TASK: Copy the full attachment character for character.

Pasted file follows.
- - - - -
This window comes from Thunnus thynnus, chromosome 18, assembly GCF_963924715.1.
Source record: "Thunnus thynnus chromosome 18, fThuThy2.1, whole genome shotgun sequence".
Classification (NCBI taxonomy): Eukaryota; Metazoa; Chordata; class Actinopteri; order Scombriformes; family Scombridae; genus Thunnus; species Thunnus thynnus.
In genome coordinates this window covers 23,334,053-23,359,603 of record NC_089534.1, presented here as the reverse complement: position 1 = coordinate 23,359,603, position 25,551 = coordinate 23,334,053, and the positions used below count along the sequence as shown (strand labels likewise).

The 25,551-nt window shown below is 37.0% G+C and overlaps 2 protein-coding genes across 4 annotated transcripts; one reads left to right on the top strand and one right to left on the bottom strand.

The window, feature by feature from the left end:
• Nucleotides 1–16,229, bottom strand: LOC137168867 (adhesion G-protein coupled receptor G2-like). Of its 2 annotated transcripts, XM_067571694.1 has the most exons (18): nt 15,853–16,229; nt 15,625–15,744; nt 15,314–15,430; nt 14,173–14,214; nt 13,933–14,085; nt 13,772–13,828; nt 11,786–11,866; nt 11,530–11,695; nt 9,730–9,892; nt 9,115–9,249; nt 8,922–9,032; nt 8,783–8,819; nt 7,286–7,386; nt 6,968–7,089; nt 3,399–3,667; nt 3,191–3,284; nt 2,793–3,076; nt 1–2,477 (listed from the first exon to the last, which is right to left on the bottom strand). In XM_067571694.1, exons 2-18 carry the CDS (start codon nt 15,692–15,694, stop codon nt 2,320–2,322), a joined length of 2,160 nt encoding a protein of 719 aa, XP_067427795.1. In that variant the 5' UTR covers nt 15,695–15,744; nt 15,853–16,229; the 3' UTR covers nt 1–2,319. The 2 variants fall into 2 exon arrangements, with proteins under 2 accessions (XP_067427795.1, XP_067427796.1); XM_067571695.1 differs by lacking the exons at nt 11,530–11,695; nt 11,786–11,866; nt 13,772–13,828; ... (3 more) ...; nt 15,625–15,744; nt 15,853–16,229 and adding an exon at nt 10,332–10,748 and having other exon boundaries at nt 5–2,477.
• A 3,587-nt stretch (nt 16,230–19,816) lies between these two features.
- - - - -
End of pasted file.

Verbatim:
This window comes from Thunnus thynnus, chromosome 18, assembly GCF_963924715.1.
Source record: "Thunnus thynnus chromosome 18, fThuThy2.1, whole genome shotgun sequence".
Classification (NCBI taxonomy): Eukaryota; Metazoa; Chordata; class Actinopteri; order Scombriformes; family Scombridae; genus Thunnus; species Thunnus thynnus.
In genome coordinates this window covers 23,334,053-23,359,603 of record NC_089534.1, presented here as the reverse complement: position 1 = coordinate 23,359,603, position 25,551 = coordinate 23,334,053, and the positions used below count along the sequence as shown (strand labels likewise).

The 25,551-nt window shown below is 37.0% G+C and overlaps 2 protein-coding genes across 4 annotated transcripts; one reads left to right on the top strand and one right to left on the bottom strand.

The window, feature by feature from the left end:
• Nucleotides 1–16,229, bottom strand: LOC137168867 (adhesion G-protein coupled receptor G2-like). Of its 2 annotated transcripts, XM_067571694.1 has the most exons (18): nt 15,853–16,229; nt 15,625–15,744; nt 15,314–15,430; nt 14,173–14,214; nt 13,933–14,085; nt 13,772–13,828; nt 11,786–11,866; nt 11,530–11,695; nt 9,730–9,892; nt 9,115–9,249; nt 8,922–9,032; nt 8,783–8,819; nt 7,286–7,386; nt 6,968–7,089; nt 3,399–3,667; nt 3,191–3,284; nt 2,793–3,076; nt 1–2,477 (listed from the first exon to the last, which is right to left on the bottom strand). In XM_067571694.1, exons 2-18 carry the CDS (start codon nt 15,692–15,694, stop codon nt 2,320–2,322), a joined length of 2,160 nt encoding a protein of 719 aa, XP_067427795.1. In that variant the 5' UTR covers nt 15,695–15,744; nt 15,853–16,229; the 3' UTR covers nt 1–2,319. The 2 variants fall into 2 exon arrangements, with proteins under 2 accessions (XP_067427795.1, XP_067427796.1); XM_067571695.1 differs by lacking the exons at nt 11,530–11,695; nt 11,786–11,866; nt 13,772–13,828; ... (3 more) ...; nt 15,625–15,744; nt 15,853–16,229 and adding an exon at nt 10,332–10,748 and having other exon boundaries at nt 5–2,477.
• A 3,587-nt stretch (nt 16,230–19,816) lies between these two features.